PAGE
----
The third factor is seasonal. It almost sounds like storytelling but spring is usually pretty slow for the stock market. In the past 3 years, we hit a correction during that period of the year. What’s the interest of buying an index when we are at the highest level and are on a verge of a 10% correction?

 

Trading Options

 

I can see two options to my situation right now:

 

#1 Investing my cash in a money market fund earning 1.25% and wait for the correction

 

#2 Invest right now and live with the consequences (good or bad)

The risk when you weight your option is that you have a 50% chance of making the wrong decision. Therefore, if I sit on the sideline and the market goes up by another 10% by the end of the year, I will still face the same debate (invest or wait for the correction that is even more eminent!) and will have left $400 on the table (10% of $4,000).

 

On the other hand, if I buy the index today and there is a market correction in the next 3 months, I will tell myself: I knew it! and will lose roughly $400. This is why I am hesitating so much…

 

Whats worse to you: leaving $400 on the table or losing $400 when taking a chance of making money?

 

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13 Comments   |  

13 Comments

Matt
April 15, 2013, 5:12 am

Option #3: Sell a put for one of the stocks you like at a lower strike and get paid to wait while avoiding the risk of buying now and watching the price decline.

April 15, 2013, 5:35 am

We probably are heading towards a correction. But I have no idea when that correction will happen. So I keep trying to pump some money into investments every month. Yes, there will be times where if I had only waited a few months I could have bought the stock for a lot less money, but you only find out about these kinds of things after the fact.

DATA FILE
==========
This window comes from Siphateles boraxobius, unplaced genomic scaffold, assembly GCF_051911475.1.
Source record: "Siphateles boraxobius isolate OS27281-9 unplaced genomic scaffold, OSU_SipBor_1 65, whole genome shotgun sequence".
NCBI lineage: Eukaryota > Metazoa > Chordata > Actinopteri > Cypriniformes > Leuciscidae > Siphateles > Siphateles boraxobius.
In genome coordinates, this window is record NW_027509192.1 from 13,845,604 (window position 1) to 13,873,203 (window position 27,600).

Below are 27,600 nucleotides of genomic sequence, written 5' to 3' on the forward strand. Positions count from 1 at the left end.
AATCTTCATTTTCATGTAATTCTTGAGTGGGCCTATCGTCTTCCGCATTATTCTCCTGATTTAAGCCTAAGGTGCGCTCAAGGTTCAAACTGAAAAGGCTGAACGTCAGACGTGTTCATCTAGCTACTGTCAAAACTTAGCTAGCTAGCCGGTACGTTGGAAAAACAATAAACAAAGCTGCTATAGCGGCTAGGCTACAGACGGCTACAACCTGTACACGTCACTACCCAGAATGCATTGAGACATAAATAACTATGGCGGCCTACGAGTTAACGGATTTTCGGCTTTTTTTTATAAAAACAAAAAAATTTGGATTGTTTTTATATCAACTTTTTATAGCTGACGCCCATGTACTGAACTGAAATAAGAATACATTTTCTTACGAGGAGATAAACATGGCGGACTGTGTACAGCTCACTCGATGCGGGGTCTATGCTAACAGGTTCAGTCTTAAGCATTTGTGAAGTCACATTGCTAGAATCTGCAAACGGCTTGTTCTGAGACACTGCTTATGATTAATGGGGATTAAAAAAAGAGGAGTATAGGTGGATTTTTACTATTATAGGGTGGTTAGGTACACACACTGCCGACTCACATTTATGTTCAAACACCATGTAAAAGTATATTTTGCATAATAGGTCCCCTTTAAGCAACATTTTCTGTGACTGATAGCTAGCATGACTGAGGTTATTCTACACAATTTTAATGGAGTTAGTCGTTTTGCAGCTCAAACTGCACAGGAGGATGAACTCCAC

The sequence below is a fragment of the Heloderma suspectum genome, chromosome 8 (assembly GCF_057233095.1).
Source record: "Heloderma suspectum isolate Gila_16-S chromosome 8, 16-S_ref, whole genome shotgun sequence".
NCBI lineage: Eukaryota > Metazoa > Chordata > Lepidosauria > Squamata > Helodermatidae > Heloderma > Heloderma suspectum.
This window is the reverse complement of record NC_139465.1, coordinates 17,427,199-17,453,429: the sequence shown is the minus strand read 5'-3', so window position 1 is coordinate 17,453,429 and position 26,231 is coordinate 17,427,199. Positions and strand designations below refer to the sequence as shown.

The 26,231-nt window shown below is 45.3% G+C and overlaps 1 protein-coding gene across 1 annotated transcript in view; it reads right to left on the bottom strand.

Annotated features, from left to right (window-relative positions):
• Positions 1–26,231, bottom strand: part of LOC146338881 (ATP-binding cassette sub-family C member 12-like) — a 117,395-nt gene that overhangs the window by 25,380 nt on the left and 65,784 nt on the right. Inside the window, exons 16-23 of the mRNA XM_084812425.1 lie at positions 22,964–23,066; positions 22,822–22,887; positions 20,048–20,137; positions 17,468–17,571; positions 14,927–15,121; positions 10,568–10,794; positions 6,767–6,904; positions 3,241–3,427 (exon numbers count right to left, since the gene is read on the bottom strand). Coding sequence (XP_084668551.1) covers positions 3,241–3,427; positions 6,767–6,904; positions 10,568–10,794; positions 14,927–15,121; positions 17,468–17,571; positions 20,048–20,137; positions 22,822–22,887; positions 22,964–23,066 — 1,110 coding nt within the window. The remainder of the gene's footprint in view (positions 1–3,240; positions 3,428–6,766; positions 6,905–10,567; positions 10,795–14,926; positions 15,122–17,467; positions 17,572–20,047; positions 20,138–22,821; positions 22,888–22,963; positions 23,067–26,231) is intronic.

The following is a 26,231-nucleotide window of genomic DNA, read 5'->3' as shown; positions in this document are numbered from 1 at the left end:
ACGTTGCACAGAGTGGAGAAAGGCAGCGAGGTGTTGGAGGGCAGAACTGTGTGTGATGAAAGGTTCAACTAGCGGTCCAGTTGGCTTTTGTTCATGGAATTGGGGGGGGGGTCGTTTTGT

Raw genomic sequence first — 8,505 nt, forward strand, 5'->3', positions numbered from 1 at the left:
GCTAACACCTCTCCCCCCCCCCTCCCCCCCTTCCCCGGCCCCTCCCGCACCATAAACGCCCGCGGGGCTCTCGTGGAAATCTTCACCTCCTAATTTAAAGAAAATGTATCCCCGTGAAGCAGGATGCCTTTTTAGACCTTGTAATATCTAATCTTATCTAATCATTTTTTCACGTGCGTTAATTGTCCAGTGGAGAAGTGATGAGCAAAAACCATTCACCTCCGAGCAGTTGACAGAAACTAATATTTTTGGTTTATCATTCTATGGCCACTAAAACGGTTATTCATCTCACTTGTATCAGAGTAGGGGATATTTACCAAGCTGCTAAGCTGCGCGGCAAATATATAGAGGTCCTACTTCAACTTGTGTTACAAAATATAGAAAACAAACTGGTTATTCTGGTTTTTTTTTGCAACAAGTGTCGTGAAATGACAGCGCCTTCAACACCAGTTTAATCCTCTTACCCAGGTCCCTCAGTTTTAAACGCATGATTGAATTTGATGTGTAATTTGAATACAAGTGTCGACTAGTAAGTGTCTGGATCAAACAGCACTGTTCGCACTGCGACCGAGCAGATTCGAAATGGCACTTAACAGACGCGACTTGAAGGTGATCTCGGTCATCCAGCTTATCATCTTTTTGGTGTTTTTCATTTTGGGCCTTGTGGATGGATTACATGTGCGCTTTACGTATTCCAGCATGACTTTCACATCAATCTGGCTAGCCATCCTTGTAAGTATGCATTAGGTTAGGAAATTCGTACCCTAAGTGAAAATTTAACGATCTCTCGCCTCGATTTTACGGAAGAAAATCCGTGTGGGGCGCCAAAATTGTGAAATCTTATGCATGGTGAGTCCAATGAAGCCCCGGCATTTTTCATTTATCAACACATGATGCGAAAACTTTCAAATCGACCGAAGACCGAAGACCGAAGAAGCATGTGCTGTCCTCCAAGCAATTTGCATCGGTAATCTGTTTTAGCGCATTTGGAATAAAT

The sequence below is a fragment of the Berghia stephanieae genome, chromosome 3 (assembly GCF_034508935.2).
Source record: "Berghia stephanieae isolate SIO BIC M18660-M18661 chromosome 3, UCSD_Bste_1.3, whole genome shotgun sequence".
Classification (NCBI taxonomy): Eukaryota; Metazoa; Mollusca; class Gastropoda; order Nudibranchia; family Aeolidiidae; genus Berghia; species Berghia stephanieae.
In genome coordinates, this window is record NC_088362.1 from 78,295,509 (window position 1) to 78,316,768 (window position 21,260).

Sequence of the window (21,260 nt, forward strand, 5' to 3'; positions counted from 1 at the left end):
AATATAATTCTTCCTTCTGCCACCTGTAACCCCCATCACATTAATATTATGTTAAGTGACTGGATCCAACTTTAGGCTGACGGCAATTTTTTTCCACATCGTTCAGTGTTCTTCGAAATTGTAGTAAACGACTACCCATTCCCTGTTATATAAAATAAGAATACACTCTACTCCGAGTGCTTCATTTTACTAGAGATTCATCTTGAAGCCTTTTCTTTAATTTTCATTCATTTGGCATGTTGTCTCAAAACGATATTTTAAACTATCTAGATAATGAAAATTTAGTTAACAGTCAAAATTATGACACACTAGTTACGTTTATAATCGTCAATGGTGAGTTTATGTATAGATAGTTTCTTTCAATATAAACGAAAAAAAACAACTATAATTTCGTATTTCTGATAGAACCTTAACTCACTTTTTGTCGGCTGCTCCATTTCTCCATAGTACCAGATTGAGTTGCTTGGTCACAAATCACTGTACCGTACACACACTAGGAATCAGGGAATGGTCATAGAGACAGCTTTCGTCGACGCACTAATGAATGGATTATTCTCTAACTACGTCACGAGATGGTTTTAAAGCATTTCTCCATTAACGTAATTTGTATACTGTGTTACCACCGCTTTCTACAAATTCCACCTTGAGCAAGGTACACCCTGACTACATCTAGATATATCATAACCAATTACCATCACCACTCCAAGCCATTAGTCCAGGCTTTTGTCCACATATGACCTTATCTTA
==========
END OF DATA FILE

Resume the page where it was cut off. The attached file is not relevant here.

April 15, 2013, 9:00 am

I think there’s little point in agonizing over what the stock market will do in the short and medium term. No one can do this and be right often enough to make money! With stocks, you’re either in, and stay in, or you’re out, and stay out. Just my 2 cents.

April 15, 2013, 12:27 pm

I’d rather leave it on the table. We already went up a bunch this year and I’m very happy with that. I’m keeping it on the side for now.

Mike
April 16, 2013, 8:21 am

@Matt,
not a bad idea, I’ll check into this strategy :-)

@My Financial Independence Journey,
I’m under a monthly investing plan for my kid’s account and it’s probably the best way to go. I don’t wonder if I should buy or sell each time I feel the market overheat. I just keep buying each month! Good strategy.

@Kurt,
I agree with you but my problem is more with the “new money”. I’ve invested half of my RRSP (pension) contribution in January and I’m waiting since then for the other half…